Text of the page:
Reykjavík nightlife is known for being the hottest in Europe. Famous for its many lively cafés, bars and clubs, Reykjavík has gained a reputation as a hot destination for those who love the nightlife. Choose your mood and pick the venue accordingly – there is something for everyone!
Much of Reykjavík’s nightlife is concentrated on four streets within 1 km radius of each other. A piece of advice to “first-timers”: Do not expect to see too many people downtown early in the evening on weekends. Reykjavík nightlife doesn’t really start until around midnight, because most people are at private parties until then. In this way, Icelanders don‘t allow the expense of a night out to prohibit their joy of clubbing. You can start your evening at American Bar, or end it there with a nightcap. A lot of the cafés are also bars and take on a different feel in the evenings. Enjoy a pre-club meal at Geysir Bistro, or enjoy a pub quiz at Lebowski Bar before moving on to serious nightclubbing.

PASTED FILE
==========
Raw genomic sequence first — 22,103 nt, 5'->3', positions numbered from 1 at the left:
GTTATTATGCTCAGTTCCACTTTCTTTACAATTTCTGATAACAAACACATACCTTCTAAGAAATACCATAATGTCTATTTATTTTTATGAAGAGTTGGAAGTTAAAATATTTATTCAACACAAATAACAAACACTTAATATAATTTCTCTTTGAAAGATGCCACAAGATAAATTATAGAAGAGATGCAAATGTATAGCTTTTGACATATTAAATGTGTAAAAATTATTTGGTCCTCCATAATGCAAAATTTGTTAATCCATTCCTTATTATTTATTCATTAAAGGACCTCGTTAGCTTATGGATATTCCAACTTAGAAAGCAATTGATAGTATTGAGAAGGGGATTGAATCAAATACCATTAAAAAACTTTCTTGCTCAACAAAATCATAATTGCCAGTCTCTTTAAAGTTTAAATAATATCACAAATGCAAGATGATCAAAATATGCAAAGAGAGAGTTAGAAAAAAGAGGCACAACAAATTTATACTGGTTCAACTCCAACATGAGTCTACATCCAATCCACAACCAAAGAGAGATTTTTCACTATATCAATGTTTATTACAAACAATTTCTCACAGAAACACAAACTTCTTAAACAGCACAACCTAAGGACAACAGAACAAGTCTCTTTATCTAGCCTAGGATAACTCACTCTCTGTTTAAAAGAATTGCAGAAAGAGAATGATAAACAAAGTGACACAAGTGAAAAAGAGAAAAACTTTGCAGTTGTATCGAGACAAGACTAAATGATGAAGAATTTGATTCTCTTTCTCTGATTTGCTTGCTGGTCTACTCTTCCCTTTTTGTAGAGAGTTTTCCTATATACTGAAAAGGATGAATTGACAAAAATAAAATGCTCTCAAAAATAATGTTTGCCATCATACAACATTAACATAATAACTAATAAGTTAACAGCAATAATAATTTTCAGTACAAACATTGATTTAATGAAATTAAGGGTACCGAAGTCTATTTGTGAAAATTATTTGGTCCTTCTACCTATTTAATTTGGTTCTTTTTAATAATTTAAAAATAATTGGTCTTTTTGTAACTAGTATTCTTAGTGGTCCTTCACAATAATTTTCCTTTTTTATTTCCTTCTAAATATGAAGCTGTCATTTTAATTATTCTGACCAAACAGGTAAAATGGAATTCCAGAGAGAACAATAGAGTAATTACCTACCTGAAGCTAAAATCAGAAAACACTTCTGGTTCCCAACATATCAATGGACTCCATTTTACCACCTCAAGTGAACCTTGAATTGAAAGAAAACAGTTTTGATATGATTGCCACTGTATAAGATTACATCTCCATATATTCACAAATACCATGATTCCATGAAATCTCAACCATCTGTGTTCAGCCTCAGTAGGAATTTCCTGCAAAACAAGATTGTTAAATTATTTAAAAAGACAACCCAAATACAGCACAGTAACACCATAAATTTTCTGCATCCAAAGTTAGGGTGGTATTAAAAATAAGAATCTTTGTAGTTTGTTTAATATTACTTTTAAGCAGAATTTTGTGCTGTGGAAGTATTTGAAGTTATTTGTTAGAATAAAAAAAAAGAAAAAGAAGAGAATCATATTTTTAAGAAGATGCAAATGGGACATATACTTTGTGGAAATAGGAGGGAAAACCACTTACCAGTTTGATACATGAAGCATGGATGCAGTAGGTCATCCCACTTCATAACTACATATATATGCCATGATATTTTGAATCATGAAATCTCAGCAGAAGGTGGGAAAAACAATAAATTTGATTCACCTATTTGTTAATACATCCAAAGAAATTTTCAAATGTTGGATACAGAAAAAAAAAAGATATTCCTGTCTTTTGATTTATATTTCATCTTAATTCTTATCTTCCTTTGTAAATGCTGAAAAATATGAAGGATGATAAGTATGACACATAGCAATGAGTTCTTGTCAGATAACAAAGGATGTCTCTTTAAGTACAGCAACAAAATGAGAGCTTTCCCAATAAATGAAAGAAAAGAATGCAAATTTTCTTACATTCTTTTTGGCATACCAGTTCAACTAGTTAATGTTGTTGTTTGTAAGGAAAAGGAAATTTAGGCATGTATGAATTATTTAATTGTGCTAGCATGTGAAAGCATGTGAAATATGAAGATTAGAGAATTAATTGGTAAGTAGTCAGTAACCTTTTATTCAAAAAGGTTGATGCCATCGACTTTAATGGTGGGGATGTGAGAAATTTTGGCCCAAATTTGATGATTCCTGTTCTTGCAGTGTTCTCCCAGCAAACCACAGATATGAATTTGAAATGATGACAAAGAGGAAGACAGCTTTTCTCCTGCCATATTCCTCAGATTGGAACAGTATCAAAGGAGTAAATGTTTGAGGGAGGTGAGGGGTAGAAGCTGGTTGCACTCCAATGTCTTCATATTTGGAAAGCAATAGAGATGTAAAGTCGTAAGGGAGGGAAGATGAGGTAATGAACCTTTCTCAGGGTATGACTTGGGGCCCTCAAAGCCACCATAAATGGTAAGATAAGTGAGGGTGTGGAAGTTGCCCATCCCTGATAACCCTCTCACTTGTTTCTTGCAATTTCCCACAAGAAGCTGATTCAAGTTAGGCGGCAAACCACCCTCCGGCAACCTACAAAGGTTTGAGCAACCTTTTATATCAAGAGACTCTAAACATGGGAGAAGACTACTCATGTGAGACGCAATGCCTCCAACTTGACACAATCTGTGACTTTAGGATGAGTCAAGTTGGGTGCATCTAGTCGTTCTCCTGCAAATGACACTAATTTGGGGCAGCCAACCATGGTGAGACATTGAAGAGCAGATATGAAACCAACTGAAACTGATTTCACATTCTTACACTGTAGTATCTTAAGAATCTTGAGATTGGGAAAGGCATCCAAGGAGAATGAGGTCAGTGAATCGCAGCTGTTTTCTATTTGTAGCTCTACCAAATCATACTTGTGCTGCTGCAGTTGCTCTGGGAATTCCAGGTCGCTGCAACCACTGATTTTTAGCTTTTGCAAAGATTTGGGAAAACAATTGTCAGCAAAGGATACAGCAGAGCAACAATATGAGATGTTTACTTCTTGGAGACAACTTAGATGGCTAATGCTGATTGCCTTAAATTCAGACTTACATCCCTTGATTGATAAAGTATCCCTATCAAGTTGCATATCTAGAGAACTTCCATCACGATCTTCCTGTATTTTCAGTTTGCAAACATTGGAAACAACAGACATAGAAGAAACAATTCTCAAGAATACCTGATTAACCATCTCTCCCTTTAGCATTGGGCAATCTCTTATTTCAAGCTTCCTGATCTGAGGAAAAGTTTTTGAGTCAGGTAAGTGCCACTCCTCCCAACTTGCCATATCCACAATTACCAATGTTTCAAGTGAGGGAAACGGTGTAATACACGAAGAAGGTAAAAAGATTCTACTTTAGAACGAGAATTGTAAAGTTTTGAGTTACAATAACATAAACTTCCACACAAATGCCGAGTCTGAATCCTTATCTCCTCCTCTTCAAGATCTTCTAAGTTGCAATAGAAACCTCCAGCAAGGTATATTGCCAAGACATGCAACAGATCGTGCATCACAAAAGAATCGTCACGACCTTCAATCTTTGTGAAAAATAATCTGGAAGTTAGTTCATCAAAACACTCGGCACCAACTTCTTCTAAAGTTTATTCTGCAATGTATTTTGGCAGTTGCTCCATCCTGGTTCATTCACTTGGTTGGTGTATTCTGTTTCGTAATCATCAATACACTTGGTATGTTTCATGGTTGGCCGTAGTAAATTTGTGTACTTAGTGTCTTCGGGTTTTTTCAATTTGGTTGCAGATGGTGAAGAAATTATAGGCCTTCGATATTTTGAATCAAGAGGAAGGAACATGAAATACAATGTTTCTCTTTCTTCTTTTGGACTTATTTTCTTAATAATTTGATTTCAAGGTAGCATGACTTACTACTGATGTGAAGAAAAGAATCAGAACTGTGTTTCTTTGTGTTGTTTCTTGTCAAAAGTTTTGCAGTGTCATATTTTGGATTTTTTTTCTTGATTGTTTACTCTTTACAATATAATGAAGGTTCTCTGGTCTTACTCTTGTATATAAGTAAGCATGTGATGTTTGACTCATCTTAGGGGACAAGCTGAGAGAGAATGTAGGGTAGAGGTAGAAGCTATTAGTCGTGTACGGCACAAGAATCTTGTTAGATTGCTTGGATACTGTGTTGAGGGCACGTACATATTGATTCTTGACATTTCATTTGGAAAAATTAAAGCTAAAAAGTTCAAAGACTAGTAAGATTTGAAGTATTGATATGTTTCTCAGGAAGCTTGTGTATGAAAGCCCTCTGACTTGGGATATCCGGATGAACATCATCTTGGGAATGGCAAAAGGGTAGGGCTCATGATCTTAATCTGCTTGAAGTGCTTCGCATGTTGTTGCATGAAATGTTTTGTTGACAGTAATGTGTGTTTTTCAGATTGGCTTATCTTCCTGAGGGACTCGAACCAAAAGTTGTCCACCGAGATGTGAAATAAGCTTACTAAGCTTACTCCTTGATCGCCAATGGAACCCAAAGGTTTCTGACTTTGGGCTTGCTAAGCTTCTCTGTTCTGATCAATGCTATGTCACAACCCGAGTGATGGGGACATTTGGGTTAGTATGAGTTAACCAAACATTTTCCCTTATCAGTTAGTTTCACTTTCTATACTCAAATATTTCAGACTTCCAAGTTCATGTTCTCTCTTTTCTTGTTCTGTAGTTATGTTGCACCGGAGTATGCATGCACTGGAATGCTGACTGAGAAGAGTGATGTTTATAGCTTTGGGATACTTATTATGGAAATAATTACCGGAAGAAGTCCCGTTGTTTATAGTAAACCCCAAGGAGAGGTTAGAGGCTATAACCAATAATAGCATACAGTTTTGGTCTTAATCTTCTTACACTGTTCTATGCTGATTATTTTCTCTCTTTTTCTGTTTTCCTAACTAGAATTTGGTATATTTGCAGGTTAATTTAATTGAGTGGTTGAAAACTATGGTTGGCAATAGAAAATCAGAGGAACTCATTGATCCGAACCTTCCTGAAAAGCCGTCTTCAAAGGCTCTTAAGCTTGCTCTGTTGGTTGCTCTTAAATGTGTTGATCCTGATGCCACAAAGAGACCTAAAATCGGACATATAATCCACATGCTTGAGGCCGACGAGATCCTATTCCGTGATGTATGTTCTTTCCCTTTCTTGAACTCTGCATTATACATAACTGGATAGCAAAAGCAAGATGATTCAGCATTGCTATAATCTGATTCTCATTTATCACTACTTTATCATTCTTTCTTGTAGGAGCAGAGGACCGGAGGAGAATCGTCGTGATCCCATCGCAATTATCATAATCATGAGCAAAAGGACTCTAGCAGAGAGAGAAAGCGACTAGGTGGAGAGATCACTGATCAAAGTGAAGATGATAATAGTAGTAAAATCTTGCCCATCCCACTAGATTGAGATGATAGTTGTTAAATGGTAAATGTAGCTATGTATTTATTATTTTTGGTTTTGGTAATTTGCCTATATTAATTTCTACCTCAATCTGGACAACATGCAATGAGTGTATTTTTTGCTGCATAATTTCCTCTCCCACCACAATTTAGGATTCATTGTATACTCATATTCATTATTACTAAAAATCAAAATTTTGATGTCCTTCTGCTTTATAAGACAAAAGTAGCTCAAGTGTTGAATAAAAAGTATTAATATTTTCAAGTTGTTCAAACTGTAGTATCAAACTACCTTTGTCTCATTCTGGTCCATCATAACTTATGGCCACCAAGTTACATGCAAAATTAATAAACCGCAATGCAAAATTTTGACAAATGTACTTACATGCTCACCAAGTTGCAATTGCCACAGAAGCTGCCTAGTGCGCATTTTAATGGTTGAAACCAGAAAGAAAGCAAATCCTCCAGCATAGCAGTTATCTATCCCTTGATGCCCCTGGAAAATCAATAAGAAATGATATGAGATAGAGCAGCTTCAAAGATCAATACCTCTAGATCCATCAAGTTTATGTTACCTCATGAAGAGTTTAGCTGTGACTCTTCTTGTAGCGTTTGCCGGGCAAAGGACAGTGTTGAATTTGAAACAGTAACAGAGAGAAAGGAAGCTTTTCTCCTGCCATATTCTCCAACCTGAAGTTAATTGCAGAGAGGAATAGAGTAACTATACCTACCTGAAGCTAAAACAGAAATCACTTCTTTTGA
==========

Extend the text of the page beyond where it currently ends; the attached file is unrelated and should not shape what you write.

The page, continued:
Feel at home
For those who wish to try national authenticity, go to Icelandic Bar (Íslenskibarinn) for an Icelandic culinary session washed down with a good Icelandic beer, or stop off at Den Danske Kro for a taste of Denmark. If you are an English football fan, make your way to the English Pub and check out the score with a cold beer, stay on longer and enjoy some live music form Icelandic troubadors. The Irishman Pub is a great place for a darts game and some live music. Meet the locals at Kaldi Bar in Laugarvegur, which sells beer from its own microbrewery or go for a Guinness at The Drunk Rabbit.
Prices vary between places, but on average the range is between 2,000 – 3,000 kr for a meal and 1,000 – 1,500 kr for a large beer. Many bars have happy hour where selected beers or cocktails are offered at reasonable prices.
Many bars have happy hour between 17:00 and 19:00 where selected beers or cocktails are offered at reasonable prices. Most bars and cafés stop serving food at 22:00 or 23:00, but some are still open well into the night on weekends. Closing time is at 1:00 am on weekdays and on weekends it can be as late as 5:00 in the morning. Most places have no entrance fee unless there is live music offered at the venue ( see chapter on Icelandic Music). Before heading back to your hotel, join one of the long queues of Icelanders getting some grub or a juicy sub before bedtime.